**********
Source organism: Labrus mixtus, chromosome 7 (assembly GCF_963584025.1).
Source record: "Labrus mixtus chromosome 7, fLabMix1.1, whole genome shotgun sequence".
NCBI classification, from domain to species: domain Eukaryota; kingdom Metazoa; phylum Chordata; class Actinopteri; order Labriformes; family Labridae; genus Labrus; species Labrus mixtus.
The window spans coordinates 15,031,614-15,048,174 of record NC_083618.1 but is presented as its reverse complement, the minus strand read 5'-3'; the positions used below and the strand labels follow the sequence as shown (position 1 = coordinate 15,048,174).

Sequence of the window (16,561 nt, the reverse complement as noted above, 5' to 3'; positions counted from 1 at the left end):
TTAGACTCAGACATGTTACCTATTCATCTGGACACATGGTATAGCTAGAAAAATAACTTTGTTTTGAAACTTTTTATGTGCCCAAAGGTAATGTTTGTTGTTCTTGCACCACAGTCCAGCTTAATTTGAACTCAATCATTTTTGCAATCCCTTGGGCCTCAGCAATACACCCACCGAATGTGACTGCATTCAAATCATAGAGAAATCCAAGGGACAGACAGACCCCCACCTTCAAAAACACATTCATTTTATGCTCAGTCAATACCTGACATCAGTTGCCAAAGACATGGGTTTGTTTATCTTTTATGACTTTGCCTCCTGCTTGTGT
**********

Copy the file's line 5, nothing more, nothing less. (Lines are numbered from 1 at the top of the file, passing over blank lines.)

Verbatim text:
Sequence of the window (16,561 nt, the reverse complement as noted above, 5' to 3'; positions counted from 1 at the left end):